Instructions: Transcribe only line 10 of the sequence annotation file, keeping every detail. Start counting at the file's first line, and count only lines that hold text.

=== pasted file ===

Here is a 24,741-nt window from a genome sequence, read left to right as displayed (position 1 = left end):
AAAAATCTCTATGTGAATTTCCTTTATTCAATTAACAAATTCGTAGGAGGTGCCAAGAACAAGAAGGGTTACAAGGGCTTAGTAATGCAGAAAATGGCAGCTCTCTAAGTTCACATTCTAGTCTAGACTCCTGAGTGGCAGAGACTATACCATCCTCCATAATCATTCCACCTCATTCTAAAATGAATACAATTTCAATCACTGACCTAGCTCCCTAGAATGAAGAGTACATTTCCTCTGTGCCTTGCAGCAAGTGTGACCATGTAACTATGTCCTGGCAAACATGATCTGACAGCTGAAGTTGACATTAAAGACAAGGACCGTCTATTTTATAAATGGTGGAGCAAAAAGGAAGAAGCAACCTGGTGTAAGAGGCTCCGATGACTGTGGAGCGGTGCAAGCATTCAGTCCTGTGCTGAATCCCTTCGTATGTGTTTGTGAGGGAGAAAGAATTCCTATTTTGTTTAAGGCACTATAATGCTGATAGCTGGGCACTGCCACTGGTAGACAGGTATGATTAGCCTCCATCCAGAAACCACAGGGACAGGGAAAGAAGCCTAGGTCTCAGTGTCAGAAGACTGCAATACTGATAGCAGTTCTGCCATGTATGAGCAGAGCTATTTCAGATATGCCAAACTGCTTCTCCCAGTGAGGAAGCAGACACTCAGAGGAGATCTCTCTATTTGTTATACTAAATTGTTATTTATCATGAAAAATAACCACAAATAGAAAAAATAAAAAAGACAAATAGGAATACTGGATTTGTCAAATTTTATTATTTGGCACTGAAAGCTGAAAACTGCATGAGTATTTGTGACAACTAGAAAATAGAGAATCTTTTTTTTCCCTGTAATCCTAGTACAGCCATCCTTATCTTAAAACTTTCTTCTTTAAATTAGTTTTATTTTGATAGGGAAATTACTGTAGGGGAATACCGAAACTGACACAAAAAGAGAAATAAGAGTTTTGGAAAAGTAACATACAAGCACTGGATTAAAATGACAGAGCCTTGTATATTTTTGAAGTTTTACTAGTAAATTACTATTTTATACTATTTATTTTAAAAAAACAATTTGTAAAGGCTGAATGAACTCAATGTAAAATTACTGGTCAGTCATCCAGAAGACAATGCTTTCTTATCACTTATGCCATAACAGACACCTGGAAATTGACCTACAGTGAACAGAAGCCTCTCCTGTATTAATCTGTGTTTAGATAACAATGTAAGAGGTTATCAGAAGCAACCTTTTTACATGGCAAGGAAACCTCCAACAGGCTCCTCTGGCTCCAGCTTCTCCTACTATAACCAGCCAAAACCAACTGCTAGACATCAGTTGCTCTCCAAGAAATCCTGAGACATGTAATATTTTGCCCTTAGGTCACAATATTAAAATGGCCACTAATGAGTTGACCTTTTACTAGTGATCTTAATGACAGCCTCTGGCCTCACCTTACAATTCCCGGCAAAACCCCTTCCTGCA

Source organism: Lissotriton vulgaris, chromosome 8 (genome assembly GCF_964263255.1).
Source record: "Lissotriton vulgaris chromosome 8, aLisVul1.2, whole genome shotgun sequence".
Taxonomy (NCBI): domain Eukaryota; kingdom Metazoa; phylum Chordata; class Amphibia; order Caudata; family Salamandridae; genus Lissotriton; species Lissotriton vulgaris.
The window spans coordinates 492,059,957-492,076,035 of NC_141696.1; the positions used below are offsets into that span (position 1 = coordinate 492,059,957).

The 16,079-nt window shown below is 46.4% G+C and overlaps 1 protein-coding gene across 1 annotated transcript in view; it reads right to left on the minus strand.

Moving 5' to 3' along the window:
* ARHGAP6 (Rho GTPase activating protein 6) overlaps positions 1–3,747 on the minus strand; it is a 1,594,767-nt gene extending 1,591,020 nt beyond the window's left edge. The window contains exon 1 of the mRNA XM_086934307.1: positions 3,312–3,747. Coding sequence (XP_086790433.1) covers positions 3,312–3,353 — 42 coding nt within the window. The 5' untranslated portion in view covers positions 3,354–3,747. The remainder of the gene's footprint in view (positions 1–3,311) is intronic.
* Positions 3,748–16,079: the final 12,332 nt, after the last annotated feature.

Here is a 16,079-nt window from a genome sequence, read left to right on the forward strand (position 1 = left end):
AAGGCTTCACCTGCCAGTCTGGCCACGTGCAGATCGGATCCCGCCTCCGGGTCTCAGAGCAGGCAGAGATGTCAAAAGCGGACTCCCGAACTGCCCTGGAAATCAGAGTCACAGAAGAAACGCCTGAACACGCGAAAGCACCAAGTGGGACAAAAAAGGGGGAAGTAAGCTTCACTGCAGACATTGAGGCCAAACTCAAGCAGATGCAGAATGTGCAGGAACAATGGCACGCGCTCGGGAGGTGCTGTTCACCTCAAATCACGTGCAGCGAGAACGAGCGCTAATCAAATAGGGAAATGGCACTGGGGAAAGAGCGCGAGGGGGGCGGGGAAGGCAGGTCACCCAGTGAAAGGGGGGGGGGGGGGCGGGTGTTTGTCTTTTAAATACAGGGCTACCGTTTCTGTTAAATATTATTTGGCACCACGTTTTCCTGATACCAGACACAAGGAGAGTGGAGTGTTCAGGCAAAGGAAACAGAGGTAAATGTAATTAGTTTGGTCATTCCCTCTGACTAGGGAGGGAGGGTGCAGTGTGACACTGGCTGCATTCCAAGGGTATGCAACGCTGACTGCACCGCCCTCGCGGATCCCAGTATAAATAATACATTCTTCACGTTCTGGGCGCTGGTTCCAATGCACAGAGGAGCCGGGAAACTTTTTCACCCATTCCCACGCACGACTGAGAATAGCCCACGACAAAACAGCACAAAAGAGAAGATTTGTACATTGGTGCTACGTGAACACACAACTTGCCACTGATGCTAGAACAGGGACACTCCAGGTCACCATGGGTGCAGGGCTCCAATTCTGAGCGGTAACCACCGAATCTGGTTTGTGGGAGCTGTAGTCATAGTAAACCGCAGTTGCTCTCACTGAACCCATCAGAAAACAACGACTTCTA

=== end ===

* Positions 3,748–16,079: the final 12,332 nt, after the last annotated feature.